Carcassonne is filled with historic houses of worship.
1. Basilique Saint-Nazaire-et-Saint-Celse de Carcassonne (Basilica of Saint Nazaire and Saint Celsus) Located within the citadel of la Cité de Carcassonne, the “Jewel of the City,” has a harmonious coexistence between the Romanesque and Gothic windows which are the finest in the South of France. The first church was built in the sixth century, under the reign of the Visigoths. The first written record of the church dates from 925. In 1096, Pope Urban II came to Carcassonne and blessed the construction of what would become the Basilica of Saint Nazaire and Saint Celsus. The building was completed in the first half of the twelfth century. The nave and aisles remain in the Romanesque style. Gothic alterations were completed in the fourteenth century. The church was rebuilt many times and eventually lost its cathedral status in 1803 to Saint Michael’s Cathedral in the Bastide. Saint-Nazaire-et-Saint-Celse received the title of Basilica in 1898 from Pope Leo XIII.
2.) Cathédrale Saint-Michel de Carcassonne (Saint Michael’s Cathedral of Carcassonne) The church was designed in the Languedoc Gothic style. Built and rebuilt over the thirteenth, fourteenth, and nineteenth centuries, Saint Michael’s Cathedral originated as a parish church until 1803 when it was elevated as the seat of the Roman Catholic bishop for Carcassonne replacing Saint-Nazaire-et-Saint-Celse as the Cathedral for the diocese and used by the Priestly Order of Saint Peter. The Cathedral is designated as a French National Monument. Rebuilding the church was required after the invasion of the Black Prince and the destruction of the Ville Basse in 1355. There was also a devastating fire in 1849 that ravaged the church. Famous architect Eugène Emmanuel Viollet-le-Duc, known for his restoration of French historical monuments, led nearly 20 years of extensive restoration to the church.
3.) Eglise Saint-Vincent (Saint Vincent Church) This thirteenth century Roman Catholic church was also designed in the Languedoc Gothic style with an impressive 23.5 meter high vaulted roof. Climbing the 234 steps of the 54 meter high octagonal bell tower will lead past the 47 bells to a view of the Ville Basse and La Cite’. In the fifteenth century, rose windows and stained-glass windows were added to the church.
4.) Eglise des Carmes (Church of the Carmelites) The sparse Languedoc Gothic style Roman Catholic church was built at the end of the thirteenth century by the Order of the Brothers of Our Lady of Mount Carmel. There is also a Carmelite Covent. In 1966, the Carmelite chapel became a parish church and in the 1970s it became an annex parish to Saint Michael and Saint Vincent. The former convent, located on Rue de la Liberté, has been the offices of the diocese since 1981.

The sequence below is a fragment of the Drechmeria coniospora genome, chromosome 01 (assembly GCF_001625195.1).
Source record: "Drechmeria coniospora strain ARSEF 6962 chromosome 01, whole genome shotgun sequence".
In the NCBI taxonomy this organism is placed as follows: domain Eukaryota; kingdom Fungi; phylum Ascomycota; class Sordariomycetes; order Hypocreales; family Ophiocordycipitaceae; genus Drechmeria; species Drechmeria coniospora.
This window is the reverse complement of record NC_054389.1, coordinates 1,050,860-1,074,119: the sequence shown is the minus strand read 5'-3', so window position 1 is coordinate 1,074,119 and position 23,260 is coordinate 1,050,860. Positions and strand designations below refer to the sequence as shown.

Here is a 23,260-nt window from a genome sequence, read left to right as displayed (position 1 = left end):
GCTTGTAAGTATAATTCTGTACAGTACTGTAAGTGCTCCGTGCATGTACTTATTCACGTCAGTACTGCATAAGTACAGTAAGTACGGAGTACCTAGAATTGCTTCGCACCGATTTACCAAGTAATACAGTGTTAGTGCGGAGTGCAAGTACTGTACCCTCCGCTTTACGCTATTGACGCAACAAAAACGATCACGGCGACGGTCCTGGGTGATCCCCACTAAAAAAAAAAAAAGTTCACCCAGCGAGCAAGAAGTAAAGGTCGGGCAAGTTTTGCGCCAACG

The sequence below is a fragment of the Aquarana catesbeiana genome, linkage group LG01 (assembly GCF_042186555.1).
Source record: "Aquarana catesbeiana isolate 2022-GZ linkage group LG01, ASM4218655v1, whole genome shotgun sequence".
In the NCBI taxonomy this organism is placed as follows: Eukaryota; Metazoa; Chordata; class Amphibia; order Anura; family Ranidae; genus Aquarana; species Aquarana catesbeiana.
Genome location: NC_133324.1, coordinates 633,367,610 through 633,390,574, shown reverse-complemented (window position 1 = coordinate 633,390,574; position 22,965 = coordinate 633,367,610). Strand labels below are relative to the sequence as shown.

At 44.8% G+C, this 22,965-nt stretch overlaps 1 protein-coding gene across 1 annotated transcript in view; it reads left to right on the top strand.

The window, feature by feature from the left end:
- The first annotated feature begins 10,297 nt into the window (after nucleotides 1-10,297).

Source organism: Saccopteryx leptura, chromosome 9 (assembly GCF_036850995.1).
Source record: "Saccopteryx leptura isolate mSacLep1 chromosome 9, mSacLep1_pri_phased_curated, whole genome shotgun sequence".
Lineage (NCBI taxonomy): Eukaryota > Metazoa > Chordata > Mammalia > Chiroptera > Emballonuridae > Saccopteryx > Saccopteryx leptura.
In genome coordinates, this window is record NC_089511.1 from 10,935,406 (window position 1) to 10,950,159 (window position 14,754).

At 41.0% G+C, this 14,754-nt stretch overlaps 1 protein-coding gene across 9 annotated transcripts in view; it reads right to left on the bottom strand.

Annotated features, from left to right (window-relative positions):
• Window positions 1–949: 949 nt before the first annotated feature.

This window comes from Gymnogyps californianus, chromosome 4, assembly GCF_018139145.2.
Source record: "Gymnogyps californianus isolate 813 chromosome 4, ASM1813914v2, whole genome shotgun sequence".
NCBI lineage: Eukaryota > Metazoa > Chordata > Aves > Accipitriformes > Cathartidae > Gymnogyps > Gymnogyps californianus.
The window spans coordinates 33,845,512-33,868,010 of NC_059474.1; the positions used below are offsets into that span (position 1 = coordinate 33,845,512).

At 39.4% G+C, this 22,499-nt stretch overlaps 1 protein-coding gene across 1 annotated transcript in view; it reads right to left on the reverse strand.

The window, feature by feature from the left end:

5.) Chapelle Notre Dame de la Santé (Chapel of Our Lady of Health) This small Roman Catholic chapel was built on the west side of the Pont Vieux (old bridge) with money from the legacy of Jean de Saix in 1527 for the creation of the plague hospital. The chapel’s gothic interior features beautiful ribbed vaults and tiercerons. The chapel was used by patients and families of the former hospital.
6.) Eglise Protestante Unie De Carcassonne – Communion Luthériens et Réformés (Protestant Church – French United Reformed Church) France is about 86% Roman Catholic, 7% Muslim, 2% Protestest, 1% Jewish, with 4% unaffiliated. This is literally the protestant church in Carcassonne. Apparently this church was established in 1562 by the Reformed Church of France after persecution of the Huguenots had subsided. There appears to have been a major renovation was started in 1888 and completed in 1890. Protestant church worshippers are mainly found in southeastern France.
7.) Mosquée Salam à Carcassonne (Salam Mosque in Carcassonne) French of Maghreb origin (having at least one grandparent from the former French colonies of Algeria, Morocco or Tunisia) in France form the largest ethnic group after French of European origin. This Maghreb influence is also reflected in 7% of the population being Muslim.
There is no Jewish Synagogue in Carcassonne. In 1394 Jews, blamed for the Black Death among other imaginary crimes, were expelled from Carcassonne and fled to Provence. After the invasion of France by the Nazis during World War II, a number of Jews returned and found refuge in Carcassonne, then in the unoccupied zone. Today the small Jewish population of Carcassonne has to travel to Toulouse or Montpellier for synagogue.